The technique that changed gynecologic and urologic surgery for the better may now provide a new option for thyroid surgery with minimal scarring.
The work of surgeons at the Medical College of Georgia with robots that revolutionized gynecologic and urologic surgical procedures within the past decade may now offer patients with a diseased thyroid gland a new option for scarless surgery.
Dr. David Terris, professor and chairman of the Department of Otolaryngology-Head and Neck Surgery, and his colleagues from MD Anderson Cancer Center and Texas A & M Health Science Center, report that the daVinci Surgical System reduced the size of neck incisions from several inches to less than an inch. The daVinci system allows surgeons sitting at a console to maneuver through tight spaces and around corners. Surgeons using the system accessed the thyroid gland through a two-to-three inch incision the armpit.
"The robot is what makes it possible to easily — and safely – do the work from that distance," Terris said. "It's a long way down a big tunnel to get to that thyroid through the armpit that would not be possible without telescopes and long instruments.”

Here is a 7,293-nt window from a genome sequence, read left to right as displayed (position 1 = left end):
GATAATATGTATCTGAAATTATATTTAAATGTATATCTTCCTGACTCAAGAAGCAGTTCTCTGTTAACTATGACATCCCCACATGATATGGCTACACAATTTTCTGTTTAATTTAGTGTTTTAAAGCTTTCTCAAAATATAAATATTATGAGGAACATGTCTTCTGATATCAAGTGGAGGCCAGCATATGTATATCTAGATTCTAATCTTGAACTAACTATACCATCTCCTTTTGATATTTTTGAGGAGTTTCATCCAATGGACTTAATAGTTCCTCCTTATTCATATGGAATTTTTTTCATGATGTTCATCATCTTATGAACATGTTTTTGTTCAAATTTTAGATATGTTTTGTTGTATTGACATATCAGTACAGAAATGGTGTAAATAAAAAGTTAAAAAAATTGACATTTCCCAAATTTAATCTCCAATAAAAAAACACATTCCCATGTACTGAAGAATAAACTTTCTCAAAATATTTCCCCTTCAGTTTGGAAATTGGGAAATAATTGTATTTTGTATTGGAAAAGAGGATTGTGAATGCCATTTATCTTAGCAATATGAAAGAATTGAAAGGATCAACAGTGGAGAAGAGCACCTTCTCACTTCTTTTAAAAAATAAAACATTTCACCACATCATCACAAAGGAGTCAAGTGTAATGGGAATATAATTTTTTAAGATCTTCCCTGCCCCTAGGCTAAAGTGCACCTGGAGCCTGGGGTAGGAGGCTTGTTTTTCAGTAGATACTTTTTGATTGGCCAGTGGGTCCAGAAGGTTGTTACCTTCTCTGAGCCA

According to the researchers, Korean surgeons have the most experience performing robotic thyroidectomy in humans and are currently using the technique to remove both lobes of the thyroid. Terris believes that improving technology will lead to more people accepting the procedure, “where robotics in other medical procedures are already common.”
Writing in Otolaryngologic Clinics of North America, the researchers report that the minimal scar the procedure leaves has resulted in cosmetic, quality of life, and functional improvements.
According to Terris, trim patients with benign disease who only need half of their two-lobed thyroid gland removed are ideal candidates for the surgery.
"In my opinion, if you are committed to not having a neck scar, this is the best way to do it," he said.